WRITING

Excerpt from The Rise and Fall of a Mountain King. First published in Modern Huntsman 2019. Photography and words by Byron Pace.

When a passion becomes your work, it’s sometimes hard to truly appreciate the pivotal moments in your life’s story. It’s very easy to allow the gravity of their impact to slip by, never really pausing to absorb the enormity of how it changes the people we become, or how it shifts our understanding of the world around us. In the end, the tales of our adventures are all we really have to hold on to.


My camera and pen may have provided a great liberation in experiences, but I have had to teach myself to stop. Stop and clear my mind. Ignore the work. The pictures, the story, the film. Allow myself to breathe. To be at one and connect in a new landscape, with new people and wildlife. When I do, a gaze of appreciation and a familiar grin breaks through. We live in incredible times, and I have so much more of the planet to explore. New Zealand had long been in the cards, and now the trip was upon me.


The buildup to my trip had been a year in the making, although I had yearned for the high peaks and glacial fed rivers brimming with fish since my cousin had emigrated some five years before. As my childhood fishing and hunting companion, he was quick to tell me of the wonders of this distant land. A land abundant with public access for hard-fighting wild trout, monster stags and the alpine pursuit of tahr and chamois. My greatest fear was a desire to trade my home in Scotland for a country which embraced hunting as part of their day-to-day culture. From the outside it seemed a paradise.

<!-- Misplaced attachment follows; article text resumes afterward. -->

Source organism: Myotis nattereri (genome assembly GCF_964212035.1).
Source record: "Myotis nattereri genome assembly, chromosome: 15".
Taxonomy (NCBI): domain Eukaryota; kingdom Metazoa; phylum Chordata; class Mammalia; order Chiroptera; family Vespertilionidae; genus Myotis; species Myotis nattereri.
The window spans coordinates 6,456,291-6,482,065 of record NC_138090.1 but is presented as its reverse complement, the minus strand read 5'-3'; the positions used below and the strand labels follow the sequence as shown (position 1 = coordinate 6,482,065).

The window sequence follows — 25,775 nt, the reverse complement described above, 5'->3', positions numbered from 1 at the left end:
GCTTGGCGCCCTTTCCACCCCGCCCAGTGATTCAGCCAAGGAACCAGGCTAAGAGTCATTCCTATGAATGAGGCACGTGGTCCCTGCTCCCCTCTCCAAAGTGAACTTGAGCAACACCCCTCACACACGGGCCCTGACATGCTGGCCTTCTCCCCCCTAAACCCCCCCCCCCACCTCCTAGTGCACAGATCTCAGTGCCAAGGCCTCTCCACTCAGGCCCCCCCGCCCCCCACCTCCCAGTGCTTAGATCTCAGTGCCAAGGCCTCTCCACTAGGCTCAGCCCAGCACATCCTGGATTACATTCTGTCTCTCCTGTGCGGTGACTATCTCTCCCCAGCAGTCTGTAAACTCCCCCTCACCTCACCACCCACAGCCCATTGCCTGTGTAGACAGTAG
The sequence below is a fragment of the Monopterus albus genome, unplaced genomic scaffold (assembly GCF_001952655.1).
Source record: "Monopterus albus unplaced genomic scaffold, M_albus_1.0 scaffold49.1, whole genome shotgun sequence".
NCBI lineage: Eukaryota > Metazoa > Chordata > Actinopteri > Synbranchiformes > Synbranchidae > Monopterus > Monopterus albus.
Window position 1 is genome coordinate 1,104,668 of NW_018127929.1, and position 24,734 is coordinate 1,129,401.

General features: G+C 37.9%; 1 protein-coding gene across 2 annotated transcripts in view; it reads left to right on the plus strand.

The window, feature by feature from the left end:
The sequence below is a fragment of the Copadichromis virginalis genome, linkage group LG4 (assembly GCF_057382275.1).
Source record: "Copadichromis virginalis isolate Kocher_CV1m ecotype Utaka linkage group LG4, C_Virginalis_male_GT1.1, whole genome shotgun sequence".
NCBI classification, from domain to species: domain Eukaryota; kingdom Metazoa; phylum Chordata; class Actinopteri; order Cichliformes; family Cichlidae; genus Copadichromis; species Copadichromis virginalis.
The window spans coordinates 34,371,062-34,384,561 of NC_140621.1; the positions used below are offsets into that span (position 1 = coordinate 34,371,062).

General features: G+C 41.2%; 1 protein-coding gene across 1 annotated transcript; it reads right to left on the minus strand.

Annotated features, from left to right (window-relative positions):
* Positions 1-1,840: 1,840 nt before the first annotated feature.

By the time we summited the first peak above base camp, the pains of 40 hours of flying, lay overs, and driving cross-country had long dulled in my memory. With half a day left after staking our tents and a rationalization of gear, we pushed upwards for a view of our land. For the next nine days, this was all ours. A long ridge running north to south, situated on the west coast of the South Island of New Zealand – public land for all to enjoy and access as they wished.